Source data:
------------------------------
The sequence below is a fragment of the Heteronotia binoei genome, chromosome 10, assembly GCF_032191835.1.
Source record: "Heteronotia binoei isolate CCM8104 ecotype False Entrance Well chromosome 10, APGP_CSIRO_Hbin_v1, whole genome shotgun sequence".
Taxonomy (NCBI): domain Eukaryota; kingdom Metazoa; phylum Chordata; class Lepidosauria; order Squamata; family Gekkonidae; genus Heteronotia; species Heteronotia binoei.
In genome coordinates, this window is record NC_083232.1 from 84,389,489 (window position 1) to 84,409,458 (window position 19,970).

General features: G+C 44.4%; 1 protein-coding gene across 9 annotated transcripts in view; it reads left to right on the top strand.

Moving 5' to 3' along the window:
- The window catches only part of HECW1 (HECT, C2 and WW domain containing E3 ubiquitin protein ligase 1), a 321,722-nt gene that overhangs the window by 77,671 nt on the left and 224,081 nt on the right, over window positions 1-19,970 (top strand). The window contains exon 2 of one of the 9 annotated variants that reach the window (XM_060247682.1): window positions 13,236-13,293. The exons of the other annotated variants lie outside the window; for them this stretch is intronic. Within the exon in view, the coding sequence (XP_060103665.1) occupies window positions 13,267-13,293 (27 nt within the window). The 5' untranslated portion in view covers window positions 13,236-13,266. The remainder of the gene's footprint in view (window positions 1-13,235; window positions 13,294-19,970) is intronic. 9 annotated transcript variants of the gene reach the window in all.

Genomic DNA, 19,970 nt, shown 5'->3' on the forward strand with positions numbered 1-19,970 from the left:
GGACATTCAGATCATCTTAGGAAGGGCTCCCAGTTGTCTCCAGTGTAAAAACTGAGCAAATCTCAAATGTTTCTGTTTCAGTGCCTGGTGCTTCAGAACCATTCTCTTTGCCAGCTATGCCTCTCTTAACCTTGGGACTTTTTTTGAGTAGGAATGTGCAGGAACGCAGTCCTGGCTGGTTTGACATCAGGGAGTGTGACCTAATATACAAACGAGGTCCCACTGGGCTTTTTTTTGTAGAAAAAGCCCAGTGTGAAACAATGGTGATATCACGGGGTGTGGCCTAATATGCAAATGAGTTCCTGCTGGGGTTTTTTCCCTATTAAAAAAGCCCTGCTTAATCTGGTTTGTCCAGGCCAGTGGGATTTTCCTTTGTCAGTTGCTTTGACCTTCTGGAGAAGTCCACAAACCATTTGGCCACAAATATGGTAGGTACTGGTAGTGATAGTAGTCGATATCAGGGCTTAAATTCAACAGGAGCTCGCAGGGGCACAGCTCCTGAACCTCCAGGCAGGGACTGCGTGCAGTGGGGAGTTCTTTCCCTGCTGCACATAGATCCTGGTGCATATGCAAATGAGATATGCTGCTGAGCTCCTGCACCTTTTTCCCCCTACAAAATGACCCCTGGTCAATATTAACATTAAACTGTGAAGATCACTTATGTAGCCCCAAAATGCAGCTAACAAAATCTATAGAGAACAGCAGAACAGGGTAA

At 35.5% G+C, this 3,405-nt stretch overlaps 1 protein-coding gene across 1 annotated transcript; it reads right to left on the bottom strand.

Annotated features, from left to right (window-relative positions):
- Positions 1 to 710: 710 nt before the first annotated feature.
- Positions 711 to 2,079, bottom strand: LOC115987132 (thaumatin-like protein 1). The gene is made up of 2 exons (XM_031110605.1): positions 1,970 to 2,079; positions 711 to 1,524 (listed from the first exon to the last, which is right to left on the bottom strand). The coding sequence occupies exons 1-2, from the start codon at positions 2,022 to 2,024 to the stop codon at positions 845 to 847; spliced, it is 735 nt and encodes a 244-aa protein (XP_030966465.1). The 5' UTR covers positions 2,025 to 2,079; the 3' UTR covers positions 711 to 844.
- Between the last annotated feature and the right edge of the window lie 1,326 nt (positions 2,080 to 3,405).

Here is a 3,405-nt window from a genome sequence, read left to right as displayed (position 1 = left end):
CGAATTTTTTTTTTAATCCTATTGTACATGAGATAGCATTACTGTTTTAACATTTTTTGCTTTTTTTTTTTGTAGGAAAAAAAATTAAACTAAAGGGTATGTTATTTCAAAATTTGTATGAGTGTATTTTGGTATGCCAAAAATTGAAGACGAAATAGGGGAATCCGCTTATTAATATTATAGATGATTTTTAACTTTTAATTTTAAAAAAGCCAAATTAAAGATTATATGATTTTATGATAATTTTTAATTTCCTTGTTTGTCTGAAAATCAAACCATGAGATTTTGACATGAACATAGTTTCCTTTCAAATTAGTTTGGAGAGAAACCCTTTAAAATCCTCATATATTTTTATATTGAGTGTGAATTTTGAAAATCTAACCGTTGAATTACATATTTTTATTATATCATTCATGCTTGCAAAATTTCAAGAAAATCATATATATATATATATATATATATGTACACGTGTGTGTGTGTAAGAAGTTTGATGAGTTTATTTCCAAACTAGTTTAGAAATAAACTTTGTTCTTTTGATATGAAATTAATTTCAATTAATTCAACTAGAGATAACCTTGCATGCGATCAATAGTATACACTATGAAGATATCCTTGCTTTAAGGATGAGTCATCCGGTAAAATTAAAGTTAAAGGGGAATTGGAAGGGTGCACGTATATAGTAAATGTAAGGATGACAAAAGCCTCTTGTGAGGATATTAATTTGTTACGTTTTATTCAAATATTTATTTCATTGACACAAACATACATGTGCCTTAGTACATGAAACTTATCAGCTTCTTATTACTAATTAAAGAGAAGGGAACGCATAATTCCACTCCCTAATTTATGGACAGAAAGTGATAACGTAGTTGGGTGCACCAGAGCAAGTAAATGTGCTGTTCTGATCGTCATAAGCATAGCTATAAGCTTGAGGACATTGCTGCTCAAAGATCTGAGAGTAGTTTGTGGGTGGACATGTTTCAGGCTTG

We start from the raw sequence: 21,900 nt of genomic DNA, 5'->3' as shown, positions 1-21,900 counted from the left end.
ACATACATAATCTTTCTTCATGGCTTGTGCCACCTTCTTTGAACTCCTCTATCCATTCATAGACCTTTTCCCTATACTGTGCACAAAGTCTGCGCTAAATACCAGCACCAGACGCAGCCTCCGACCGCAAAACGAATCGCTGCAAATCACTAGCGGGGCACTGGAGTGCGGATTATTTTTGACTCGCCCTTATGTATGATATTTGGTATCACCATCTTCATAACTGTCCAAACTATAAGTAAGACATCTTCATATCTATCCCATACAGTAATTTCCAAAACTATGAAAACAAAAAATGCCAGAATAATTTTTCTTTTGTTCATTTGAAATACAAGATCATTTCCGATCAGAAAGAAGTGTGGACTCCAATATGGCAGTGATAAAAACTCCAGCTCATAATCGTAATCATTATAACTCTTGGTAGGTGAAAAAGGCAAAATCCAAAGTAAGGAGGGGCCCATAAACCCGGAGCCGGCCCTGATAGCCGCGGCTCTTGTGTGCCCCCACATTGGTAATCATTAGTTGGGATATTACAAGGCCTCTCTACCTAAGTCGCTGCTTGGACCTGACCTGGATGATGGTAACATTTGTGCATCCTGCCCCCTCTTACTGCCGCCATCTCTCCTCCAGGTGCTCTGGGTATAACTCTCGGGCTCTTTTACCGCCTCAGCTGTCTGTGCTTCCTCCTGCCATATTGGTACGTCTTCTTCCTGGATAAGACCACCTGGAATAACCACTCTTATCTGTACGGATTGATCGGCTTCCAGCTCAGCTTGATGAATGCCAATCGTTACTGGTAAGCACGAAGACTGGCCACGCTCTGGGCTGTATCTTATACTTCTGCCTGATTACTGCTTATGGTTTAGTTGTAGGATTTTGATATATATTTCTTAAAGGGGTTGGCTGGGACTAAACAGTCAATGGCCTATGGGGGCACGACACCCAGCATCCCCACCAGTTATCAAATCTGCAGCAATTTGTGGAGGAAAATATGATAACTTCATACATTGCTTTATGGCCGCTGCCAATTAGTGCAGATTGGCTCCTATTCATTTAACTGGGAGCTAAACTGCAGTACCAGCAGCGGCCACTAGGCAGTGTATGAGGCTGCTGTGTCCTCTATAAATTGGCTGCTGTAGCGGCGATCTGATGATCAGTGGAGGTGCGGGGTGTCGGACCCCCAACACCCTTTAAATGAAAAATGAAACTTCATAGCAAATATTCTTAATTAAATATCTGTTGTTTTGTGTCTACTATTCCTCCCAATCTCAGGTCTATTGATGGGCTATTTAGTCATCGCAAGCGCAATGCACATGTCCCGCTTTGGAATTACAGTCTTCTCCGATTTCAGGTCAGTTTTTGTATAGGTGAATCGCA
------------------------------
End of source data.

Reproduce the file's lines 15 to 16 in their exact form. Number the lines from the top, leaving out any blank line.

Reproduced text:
Here is a 3,405-nt window from a genome sequence, read left to right as displayed (position 1 = left end):
CGAATTTTTTTTTTAATCCTATTGTACATGAGATAGCATTACTGTTTTAACATTTTTTGCTTTTTTTTTTTGTAGGAAAAAAAATTAAACTAAAGGGTATGTTATTTCAAAATTTGTATGAGTGTATTTTGGTATGCCAAAAATTGAAGACGAAATAGGGGAATCCGCTTATTAATATTATAGATGATTTTTAACTTTTAATTTTAAAAAAGCCAAATTAAAGATTATATGATTTTATGATAATTTTTAATTTCCTTGTTTGTCTGAAAATCAAACCATGAGATTTTGACATGAACATAGTTTCCTTTCAAATTAGTTTGGAGAGAAACCCTTTAAAATCCTCATATATTTTTATATTGAGTGTGAATTTTGAAAATCTAACCGTTGAATTACATATTTTTATTATATCATTCATGCTTGCAAAATTTCAAGAAAATCATATATATATATATATATATATATGTACACGTGTGTGTGTGTAAGAAGTTTGATGAGTTTATTTCCAAACTAGTTTAGAAATAAACTTTGTTCTTTTGATATGAAATTAATTTCAATTAATTCAACTAGAGATAACCTTGCATGCGATCAATAGTATACACTATGAAGATATCCTTGCTTTAAGGATGAGTCATCCGGTAAAATTAAAGTTAAAGGGGAATTGGAAGGGTGCACGTATATAGTAAATGTAAGGATGACAAAAGCCTCTTGTGAGGATATTAATTTGTTACGTTTTATTCAAATATTTATTTCATTGACACAAACATACATGTGCCTTAGTACATGAAACTTATCAGCTTCTTATTACTAATTAAAGAGAAGGGAACGCATAATTCCACTCCCTAATTTATGGACAGAAAGTGATAACGTAGTTGGGTGCACCAGAGCAAGTAAATGTGCTGTTCTGATCGTCATAAGCATAGCTATAAGCTTGAGGACATTGCTGCTCAAAGATCTGAGAGTAGTTTGTGGGTGGACATGTTTCAGGCTTG